Cricket, sometimes known as a gentleman’s game, has a long history and numerous regulations that make it a fascinating sport. Various changes have been implemented throughout the years to increase the thrill and competitiveness of the game.
One such innovation is the “Free Hit” rule. This regulation gives batters a one-of-a-kind opportunity to score freely without fear of losing the wicket. This rule has not only revolutionised limited-overs cricket, but it has also brought a new dimension to the game by allowing batters to show off their attacking skills.
In this article, we will look at the free hit regulation, its purpose, the forms in which it is used, fielding constraints, run out rules, and other important aspects of this exciting feature of the game. So, let’s get started.
Explanation of the free hit rule
In cricket, the free hit is a particular delivery that comes after a no-ball. When a bowler delivers a no-ball — overstepping the crease or a waist-high ball — the next ball is deemed a free hit. It means that the batter cannot be removed by any legal method other than a run out on that delivery.
Purpose and Significance
The addition of this rule has given a new dimension to the game. It allows batters to capitalise on the bowler’s error without fear of losing their wicket. It encourages more aggressive batting and adds excitement to the game as batters take risks and try for huge shots without fear of getting out.
Formats in Which Free Hit is Used
The free hit rule is applicable in limited-overs cricket — One Day Internationals (ODIs) and Twenty20 Internationals (T20Is). It is not relevant in Test cricket, the game’s oldest and longest format. No-balls are still penalised in Test matches, but the rule is not applicable here.
Run Out Rule on a Free Hit Ball
While the free hit gives enormous advantages to batters, they can still be removed by a run out. If the batter attempts a run and is run out on the free hit delivery, he or she is out. Other dismissals, such as being caught, bowled, or stumped, are not valid unless followed by another no-ball or wide.
Other Details and Regulations
1. Batter retiring: If a batter is hurt during a free hit delivery and is unable to continue, a substitute can take their place. However, if a batter decides to retire injured, he or she cannot bat again unless the team’s total number of batters falls below eleven.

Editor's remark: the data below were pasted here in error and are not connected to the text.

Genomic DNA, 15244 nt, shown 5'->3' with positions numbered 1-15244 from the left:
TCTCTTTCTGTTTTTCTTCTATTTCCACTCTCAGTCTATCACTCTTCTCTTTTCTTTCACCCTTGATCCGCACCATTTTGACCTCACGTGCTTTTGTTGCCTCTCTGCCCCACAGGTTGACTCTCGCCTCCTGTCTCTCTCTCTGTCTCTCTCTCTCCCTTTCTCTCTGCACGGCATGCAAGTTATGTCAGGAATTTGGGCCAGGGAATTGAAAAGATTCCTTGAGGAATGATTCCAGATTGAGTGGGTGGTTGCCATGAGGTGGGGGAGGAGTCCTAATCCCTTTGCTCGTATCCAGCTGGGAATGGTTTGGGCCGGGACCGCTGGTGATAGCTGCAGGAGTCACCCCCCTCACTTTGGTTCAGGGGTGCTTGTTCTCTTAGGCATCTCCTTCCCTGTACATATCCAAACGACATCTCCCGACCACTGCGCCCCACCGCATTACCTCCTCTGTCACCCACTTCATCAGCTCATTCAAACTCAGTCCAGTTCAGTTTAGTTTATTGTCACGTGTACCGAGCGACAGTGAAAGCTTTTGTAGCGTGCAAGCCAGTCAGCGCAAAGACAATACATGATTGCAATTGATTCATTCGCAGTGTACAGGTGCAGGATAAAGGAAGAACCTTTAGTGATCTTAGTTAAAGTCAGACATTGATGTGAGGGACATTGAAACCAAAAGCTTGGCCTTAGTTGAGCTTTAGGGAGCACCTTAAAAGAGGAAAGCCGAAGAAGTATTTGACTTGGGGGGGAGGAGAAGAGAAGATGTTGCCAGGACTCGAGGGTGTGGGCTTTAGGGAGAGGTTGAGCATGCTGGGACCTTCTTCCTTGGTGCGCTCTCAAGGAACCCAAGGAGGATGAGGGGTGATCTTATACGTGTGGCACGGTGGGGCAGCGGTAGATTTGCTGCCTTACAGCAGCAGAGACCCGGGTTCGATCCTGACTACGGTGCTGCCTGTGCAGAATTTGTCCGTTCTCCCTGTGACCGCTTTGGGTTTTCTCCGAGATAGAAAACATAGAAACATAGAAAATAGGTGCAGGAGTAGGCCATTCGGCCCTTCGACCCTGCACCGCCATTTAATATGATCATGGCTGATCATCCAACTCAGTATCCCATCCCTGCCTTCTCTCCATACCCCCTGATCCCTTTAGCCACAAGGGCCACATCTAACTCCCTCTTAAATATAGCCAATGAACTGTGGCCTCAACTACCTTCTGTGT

2. The delivery: The free hit delivery must be lawful, that is, bowled within the usual delivery standards. Any subsequent no-ball, such as overstepping the crease or throwing a high full toss, will result in another free hit.
3. Fielding position changes: The fielding team can shift fielding positions if the batters take a run on the no-ball. They may plan and place their fielders based on the other batter’s strengths and bowling plans. But they cannot change the field placement if the same batter is on strike.
Also Read: The Cricket Fielding Positions – Explained
The free hit rule has added excitement and drama to limited-overs cricket, allowing batters to capitalise on a bowler’s inaccuracy while keeping the game fair. It encourages batters to take chances and push boundaries by providing a free licence to play aggressive strokes.
Furthermore, the regulation provides another layer of strategy for both the batting and fielding sides, pushing them to think on their feet and alter their plans as needed.
This rule has produced moments of suspense and spectacle for cricket fans all around the world by giving batters a free opportunity to score runs. It has not only changed the game’s dynamics, but it has also demonstrated the sport’s durability and ingenuity. The rule has become an essential component of limited-overs forms, offering an exciting platform for batters to demonstrate their ability and captivate fans with their power-hitting prowess.
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